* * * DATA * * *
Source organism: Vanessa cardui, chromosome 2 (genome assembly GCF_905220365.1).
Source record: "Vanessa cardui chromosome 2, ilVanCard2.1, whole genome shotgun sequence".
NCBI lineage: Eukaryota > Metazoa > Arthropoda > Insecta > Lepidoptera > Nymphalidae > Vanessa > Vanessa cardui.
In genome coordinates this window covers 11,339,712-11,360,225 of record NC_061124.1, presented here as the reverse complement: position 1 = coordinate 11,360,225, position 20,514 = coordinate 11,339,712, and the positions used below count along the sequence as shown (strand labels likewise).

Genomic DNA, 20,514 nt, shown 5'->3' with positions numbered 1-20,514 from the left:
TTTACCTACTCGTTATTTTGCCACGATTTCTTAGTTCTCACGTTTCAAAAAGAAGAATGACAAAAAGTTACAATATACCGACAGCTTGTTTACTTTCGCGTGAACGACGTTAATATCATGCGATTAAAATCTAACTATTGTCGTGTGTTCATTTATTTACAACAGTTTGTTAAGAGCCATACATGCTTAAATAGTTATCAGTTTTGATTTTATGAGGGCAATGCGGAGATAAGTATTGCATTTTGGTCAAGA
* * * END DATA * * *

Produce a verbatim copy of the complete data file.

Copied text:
Source organism: Vanessa cardui, chromosome 2 (genome assembly GCF_905220365.1).
Source record: "Vanessa cardui chromosome 2, ilVanCard2.1, whole genome shotgun sequence".
NCBI lineage: Eukaryota > Metazoa > Arthropoda > Insecta > Lepidoptera > Nymphalidae > Vanessa > Vanessa cardui.
In genome coordinates this window covers 11,339,712-11,360,225 of record NC_061124.1, presented here as the reverse complement: position 1 = coordinate 11,360,225, position 20,514 = coordinate 11,339,712, and the positions used below count along the sequence as shown (strand labels likewise).

Genomic DNA, 20,514 nt, shown 5'->3' with positions numbered 1-20,514 from the left:
TTTACCTACTCGTTATTTTGCCACGATTTCTTAGTTCTCACGTTTCAAAAAGAAGAATGACAAAAAGTTACAATATACCGACAGCTTGTTTACTTTCGCGTGAACGACGTTAATATCATGCGATTAAAATCTAACTATTGTCGTGTGTTCATTTATTTACAACAGTTTGTTAAGAGCCATACATGCTTAAATAGTTATCAGTTTTGATTTTATGAGGGCAATGCGGAGATAAGTATTGCATTTTGGTCAAGA